A puting beliung (small tornado) swept through three different villages in Batu city in East Java over the weekend, leaving one dead and over 1,000 residents displaced.
The tornado destroyed about 20 houses, a telecommunications transmitter and parts of the electricity network in three villages: Sumber Brantas, Gunungsari and Sumbergondo.
Several trees fell and blocked access to the affected areas. Sodiq, a resident of Jurang Kuali hamlet in Sumber Brantas village, was killed by a falling tree, news site tempo.co reported.
Over 1,200 residents took shelter in five locations, including at the mayor’s residence and the Batu Disaster Mitigation Agency (BPBD) compound.
“We have to evacuate the residents for their own safety,” said a BPBD official, Achmad Choirur Rochim, on Sunday.
“In the villages, strong winds were still felt [during the evacuation process],” he added.
As residents left their homes, a joint team of police and military officers were assigned to safeguard vacant houses in the three affected villages.
Courtesy of reliefweb.int
A ‘mini tornado’ struck a small town in Waterford in the early hours of Monday morning.
Residents in Stradbally reported damage caused to their homes and nearby GAA ground at a result of a ‘furious’ weather front.
The weather was so violent, that it woke Val Malone Grant and her son as they slept in their home in the Stradballymore estate.
As much as 50mm of rain fell across Munster in the early hours of Monday.
Speaking on Diese Today on WLRFM, Val said: ‘Yesterday morning at around 5.30am when I woke to the sound of a violent, furious wind. I heard this crashing sound and I thought oh my god, what the hell is that?
‘My teenage son then ran into the bedroom to say that the patio, the sliding doors in the kitchen had smashed everywhere.
‘I ran to the kitchen and I saw that the outer pane of the double glazing had smashed from the outside. It was still dark so I didn’t really see what else was going on out there.
‘There were bits of slate everywhere and we could see that there was a trampoline on top of my neighbour’s shed. Then I went out tot he front garden and the slates had shattered my windscreen.
‘I could see the neighbours out and about surveying the damage. We weren’t using the words tornado or typhoon but it was an awful storm.
‘It was a nuisance as well because I had to get the kids to school.’
Courtesy of extra.ie
Wildfires spread through parts of Lebanon on Tuesday after forcing some residents to flee their homes in the middle of the night, while others were stuck inside as the flames reached villages south of Beirut, authorities said.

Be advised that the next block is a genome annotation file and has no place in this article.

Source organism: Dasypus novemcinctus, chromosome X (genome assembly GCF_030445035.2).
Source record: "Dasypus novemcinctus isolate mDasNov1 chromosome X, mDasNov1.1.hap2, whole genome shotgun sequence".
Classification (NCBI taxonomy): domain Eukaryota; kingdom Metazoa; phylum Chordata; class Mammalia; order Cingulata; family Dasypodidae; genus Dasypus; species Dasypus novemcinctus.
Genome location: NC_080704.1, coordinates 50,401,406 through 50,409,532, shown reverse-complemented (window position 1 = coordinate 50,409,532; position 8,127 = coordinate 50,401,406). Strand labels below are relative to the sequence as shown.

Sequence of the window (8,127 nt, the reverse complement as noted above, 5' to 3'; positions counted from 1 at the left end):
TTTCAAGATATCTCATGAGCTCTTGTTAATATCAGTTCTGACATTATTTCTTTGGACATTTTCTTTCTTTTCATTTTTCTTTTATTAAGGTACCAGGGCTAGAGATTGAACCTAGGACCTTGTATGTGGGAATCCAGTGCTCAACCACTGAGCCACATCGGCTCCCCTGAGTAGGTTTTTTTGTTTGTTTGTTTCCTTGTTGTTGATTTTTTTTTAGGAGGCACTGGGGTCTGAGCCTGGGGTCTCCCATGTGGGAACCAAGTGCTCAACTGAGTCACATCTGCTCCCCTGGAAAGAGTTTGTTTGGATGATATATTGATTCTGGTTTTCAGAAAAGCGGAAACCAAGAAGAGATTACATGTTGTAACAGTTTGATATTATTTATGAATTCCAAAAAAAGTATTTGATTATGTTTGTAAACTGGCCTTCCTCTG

A heat wave in the region coupled with strong winds intensified the fires that began a day earlier in mostly pine forests around the country and three provinces in neighboring Syria. There were no reports of fatalities from the fires — among the worst to hit Lebanon in years.
Fire crews were overwhelmed by the flames in the Mount Lebanon region early Tuesday, forcing the Interior Ministry to send riot police with engines equipped with water cannons to help. Two small aircraft were sent from the nearby Mediterranean island of Cyprus to help put out the flames.
“Your planes are now fighting fires in Lebanon as we speak here,” Lebanon’s Defense Minister Elias Bou Saab said during a visit to Cyprus.
Lebanon’s Prime Minister Saad Hariri said if the fires turn out to be intentional those behind it “will pay a price.” Hariri added that an investigation will be opened to know what caused the fires.
In Damour, a coastal village south of Beirut, more than a dozen charred cars w on the side of a road. Most of the homes nearby escaped the damage.
The state has been widely criticized by residents because Lebanon bought three aircraft several years ago to be used in extinguishing fires but they have been parked at Beirut’s airport with no money to maintain them.
As the fires raged overnight, a correspondent burst into tears while live on TV, saying she could hear people scream for help inside their homes but no one could reach them.
Interior Minister Raya El Hassan said Greece would send two aircraft in response to a request from Lebanon, adding that Jordan has also expressed readiness to send assistance to Beirut.
In neighboring Syria, fires spread in the coastal provinces of Latakia and Tartus, as well as the central province of Homs, but authorities there brought all the fires under control.